There was a time when Paul Weitz used to make great movies. After reviving the teen sex comedy with “American Pie” and adapting the Nick Hornby bestseller “About a Boy” alongside brother Chris, the eldest Weitz stepped out on his own, continuing his fantastic track record with underrated gems like “In Good Company” and “American Dreamz.” In recent years, however, the director’s career has been marred by a series of flops, and though “Admission” is probably the best of his cinematic failures, it’s a failure nonetheless. Not even Tina Fey and Paul Rudd, arguably two of Hollywood’s most likable performers, are able to do much to save Weitz’s latest effort, and that only makes “Admission” even more of a disappointment.
Fey stars as Portia Nathan, an admissions officer at Princeton University who spends her days diligently poring over student applications and her nights with her dull, longtime boyfriend Mark (Michael Sheen), who also works at the university as an English literature professor. When she receives a call one day from John Pressman (Rudd), a teacher at the alternative academy New Quest, asking her to visit the campus to meet a promising student named Jeremiah (Nat Wolff), she’s completely blindsided by John’s suggestion that the gifted teen is the child she gave up for adoption nearly 20 years earlier. Though Jeremiah is far from the typical Princeton applicant, he’s a prodigy and self-proclaimed autodidact who wants nothing more than to attend the university. But while Portia comes to appreciate Jeremiah the more time that she spends with him, she faces an uphill battle convincing her peers that he’s worth the risk, all while hiding the fact that he may be her son.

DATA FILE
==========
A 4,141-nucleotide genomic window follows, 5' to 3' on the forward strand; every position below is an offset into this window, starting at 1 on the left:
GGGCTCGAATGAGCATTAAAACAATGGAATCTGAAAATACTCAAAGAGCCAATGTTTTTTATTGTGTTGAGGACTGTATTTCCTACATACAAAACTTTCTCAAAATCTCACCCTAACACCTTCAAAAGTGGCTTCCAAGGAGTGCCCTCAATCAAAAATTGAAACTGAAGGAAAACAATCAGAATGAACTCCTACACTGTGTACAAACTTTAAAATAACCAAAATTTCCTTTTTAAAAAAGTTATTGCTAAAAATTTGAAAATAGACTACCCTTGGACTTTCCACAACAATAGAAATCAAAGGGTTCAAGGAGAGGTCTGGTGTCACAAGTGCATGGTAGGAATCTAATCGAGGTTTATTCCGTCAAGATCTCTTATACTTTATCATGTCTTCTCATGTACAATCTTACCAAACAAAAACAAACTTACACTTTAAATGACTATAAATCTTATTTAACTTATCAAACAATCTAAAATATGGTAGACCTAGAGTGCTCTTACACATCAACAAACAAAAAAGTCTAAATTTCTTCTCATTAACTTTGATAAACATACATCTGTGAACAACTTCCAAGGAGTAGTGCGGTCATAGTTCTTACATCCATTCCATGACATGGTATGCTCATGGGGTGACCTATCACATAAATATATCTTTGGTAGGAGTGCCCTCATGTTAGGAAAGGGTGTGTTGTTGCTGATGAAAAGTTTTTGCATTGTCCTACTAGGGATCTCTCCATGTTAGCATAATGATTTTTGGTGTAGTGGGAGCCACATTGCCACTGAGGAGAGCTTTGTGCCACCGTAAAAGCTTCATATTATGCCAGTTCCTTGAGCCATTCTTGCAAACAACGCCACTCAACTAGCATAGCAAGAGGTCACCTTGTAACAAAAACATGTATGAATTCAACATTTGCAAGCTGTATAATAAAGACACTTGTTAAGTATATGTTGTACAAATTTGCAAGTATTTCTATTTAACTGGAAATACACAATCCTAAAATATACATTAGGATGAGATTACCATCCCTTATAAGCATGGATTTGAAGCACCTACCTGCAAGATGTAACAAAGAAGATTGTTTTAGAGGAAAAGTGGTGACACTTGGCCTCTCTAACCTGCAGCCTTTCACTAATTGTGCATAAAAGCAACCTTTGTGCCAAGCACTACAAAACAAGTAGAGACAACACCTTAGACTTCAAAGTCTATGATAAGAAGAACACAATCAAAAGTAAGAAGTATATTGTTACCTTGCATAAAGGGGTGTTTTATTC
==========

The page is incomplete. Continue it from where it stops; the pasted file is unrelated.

Based on Jean Hanff Korelitz’s 2009 novel of the same name, “Admission” had the potential to be a good movie, but it’s hampered by a major identity crisis. Weitz can’t seem to decide whether he’s making a comedy or a drama, and although it’s being marketed as the former, with the exception of a few chuckles here and there, the film is almost completely devoid of laughs. Michael Sheen is the only consistently funny character in the movie, even if it is a fairly one-note role, and it offers a glimpse at what “Admission” could have been. After all, Weitz has proven before that he can adeptly balance both genres, but the execution here is so poor that they just end up clashing.
The same could be said of its two stars. While Tina Fey and Paul Rudd sound like a comedy dream team on paper, they have zero chemistry as romantic leads, and it makes their inevitable hookup feel even more awkward as a result. Disney Channel graduate Nat Wolff shows promise as the eccentric teen, and veteran actors Wallace Shawn and Lily Tomlin add some nice color in supporting roles, but it’s not enough to make up for the film’s tonal inconsistency and tediously long 117-minute runtime. “Admission” is exactly the kind of predictable, rom-com drivel that Fey has spent most of her career defying, and though her undeniable charm and wit makes the movie a little easier to endure, she’d be better off if she stuck to writing her own material.